With the onset of menopause comes the liberation of monthly menstrual cramps and unplanned pregnancy. Menopause is referred to as the "big change," but your body is transitioning into this phase of your life before that day comes. This is the reason you begin to have early symptoms. Everyone views menopause differently. Some women say that it gives them a sexual freedom that they never knew before and others mourn their infertility. Menopause is all about change and you should know what to expect.
Sometime between the ages of 45 and 55, most women will have their last menstrual period. Menopause is the time in a woman's life when the ovaries stop producing eggs. Menstruation completely stops and she can no longer reproduce. Every woman goes through this change and it should not be confused with an illness. This is a normal process of ageing. Menopause causes physiological changes in the body that can affect a woman physically and emotionally. Early signs and symptoms of menopause are caused by a constant fluctuation of hormones.
There are three stages of menopause. Perimenopause is the first stage and signals that your reproductive system is slowly shutting down. Your ovaries begin to produce less oestrogen and progesterone. Women generally go through this stage around their late 40s to mid 50s. Other women begin to notice early signs of menopause in their 30s. At the end of perimenopause and up to the point of menopause, there is a rapid drop in oestrogen. The second stage is menopause. Menopause is final when a woman does not have a period for 12 consecutive months. During this time, a women can have many different symptoms but each women is affected by menopause differently. Some women barely notice it and others have nightmarish symptoms. Postmenopause is the last stage and it refers to the years after a woman has gone through menopause. There are increased health risks during this time such as heart attack and stroke.
Most women notice early signs before menopause actually occurs. Women who have predictable menstrual cycles will likely notice these changes the soonest. Cycles may become longer or shorter. Menstrual bleeding can be heavier or lighter. Skipped or late periods are very common before menopause. For those who have irregular menstrual cycles, it can be more difficult to tell. A woman can still get pregnant during perimenopause. Missed periods may not signify menopause. A woman may also have hot flushes from time to time. She may blame this on her surroundings or wearing too many clothes. Sexual intercourse may become uncomfortable because the vaginal lining gradually thins and becomes less elastic. This is due to the oestrogen levels that are shifting. In addition, she may also have drastic changes in her moods. She can feel anxious, irritable, disoriented and depressed. Her life may be fulfilling and yet she is full of sadness and discontent. Loss of sleep is also common because of hot flushes or insomnia. She will notice that her heart may palpitate, which is an abnormal sensation that feels as if the heart is pounding or beating too rapidly. This strange sensation is felt in the throat area, neck or chest. Stress and anxiety can make heart palpitations worse.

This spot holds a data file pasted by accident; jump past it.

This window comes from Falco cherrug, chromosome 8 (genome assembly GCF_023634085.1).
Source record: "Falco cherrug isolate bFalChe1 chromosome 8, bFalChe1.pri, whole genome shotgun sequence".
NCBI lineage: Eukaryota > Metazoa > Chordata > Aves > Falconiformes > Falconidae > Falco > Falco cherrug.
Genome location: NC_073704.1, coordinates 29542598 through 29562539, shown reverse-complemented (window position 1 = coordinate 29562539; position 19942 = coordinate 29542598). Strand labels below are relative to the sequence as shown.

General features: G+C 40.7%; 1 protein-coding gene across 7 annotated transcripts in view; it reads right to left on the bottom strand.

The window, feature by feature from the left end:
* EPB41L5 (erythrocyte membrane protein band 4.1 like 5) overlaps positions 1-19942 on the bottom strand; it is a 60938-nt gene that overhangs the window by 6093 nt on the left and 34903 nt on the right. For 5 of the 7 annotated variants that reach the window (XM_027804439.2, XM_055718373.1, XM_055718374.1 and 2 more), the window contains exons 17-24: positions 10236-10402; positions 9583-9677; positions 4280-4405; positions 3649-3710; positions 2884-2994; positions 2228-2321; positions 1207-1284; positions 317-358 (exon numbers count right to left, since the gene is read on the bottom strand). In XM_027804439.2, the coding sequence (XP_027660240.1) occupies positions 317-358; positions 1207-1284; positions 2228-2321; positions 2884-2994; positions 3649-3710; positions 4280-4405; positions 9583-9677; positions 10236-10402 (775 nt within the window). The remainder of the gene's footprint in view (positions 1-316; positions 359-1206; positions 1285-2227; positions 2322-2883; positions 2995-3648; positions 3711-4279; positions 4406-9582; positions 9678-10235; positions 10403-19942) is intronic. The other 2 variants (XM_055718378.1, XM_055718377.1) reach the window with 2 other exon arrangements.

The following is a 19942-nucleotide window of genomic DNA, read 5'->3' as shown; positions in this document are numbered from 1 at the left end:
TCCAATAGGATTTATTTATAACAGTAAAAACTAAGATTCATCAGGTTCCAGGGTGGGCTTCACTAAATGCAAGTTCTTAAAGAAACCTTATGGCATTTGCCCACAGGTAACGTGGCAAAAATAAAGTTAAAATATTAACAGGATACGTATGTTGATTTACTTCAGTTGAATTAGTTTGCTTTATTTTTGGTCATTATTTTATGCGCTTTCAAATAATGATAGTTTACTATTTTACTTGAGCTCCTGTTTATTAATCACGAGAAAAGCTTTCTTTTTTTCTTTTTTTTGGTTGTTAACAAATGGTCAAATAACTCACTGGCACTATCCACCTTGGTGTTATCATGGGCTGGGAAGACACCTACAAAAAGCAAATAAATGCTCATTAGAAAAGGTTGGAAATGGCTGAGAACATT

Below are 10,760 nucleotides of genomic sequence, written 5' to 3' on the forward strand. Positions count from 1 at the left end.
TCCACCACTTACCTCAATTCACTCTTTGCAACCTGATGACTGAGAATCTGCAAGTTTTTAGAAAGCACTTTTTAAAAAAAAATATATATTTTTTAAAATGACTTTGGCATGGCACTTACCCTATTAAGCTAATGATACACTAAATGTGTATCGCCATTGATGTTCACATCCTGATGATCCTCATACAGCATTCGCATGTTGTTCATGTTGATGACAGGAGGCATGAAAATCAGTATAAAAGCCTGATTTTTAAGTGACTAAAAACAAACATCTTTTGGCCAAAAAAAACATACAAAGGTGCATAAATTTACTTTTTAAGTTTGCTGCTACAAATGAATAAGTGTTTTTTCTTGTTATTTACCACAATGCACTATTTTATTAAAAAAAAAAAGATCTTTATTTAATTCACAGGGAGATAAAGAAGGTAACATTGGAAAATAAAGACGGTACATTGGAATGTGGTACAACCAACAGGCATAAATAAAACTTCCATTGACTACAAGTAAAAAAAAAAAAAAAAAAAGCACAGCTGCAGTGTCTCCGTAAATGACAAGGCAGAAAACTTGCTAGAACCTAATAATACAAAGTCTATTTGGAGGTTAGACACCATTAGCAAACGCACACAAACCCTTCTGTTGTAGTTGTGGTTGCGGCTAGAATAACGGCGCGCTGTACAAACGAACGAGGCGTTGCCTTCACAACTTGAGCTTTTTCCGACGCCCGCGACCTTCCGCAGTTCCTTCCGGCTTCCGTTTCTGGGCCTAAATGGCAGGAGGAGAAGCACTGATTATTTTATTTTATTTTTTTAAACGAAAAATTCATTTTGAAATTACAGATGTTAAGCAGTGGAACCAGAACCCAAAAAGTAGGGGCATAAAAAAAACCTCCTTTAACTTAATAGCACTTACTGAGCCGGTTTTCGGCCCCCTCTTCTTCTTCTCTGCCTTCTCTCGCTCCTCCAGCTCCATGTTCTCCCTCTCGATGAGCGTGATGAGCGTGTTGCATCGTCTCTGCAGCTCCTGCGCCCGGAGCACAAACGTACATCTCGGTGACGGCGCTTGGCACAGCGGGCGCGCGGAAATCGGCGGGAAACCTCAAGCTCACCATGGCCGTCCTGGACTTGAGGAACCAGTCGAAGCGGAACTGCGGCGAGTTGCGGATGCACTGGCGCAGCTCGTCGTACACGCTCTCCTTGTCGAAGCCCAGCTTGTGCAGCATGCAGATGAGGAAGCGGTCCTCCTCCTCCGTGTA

A common myth about menopause is that life is over and it is all downhill afterward. This is not true. Menopause should be celebrated because it is the beginning of another chapter of life. Women live into their late 70s and beyond, so once you hit menopause, you can still have many years ahead of you. You no longer have to worry about PMS symptoms, cramping, bloating or running out of tampons. Your sex life may improve because you don't need to worry about getting pregnant. Once you recognise the early signs of menopause, consult with your doctor to diminish symptoms. There is no reason to suffer through sweat baths or insomnia.
As you begin to experience perimenopause, your risk of osteoporosis increases. A woman is at risk when oestrogen levels begin to decline. Osteoporosis is a serious medical condition that causes a deterioration of bone mass and density. Fractures are more likely to occur. Women often do not know they have osteoporosis until a fracture occurs in the mid to lower spine. Osteoporosis can cause devastating and permanent disability if it is not halted. Some women choose to take hormone replacement therapy (HRT) to restore oestrogen levels. This will help to slow down the progression of bone thinning and can help to increase the density of bones. Consult with your physician and discuss the benefits and serious risks of HRT.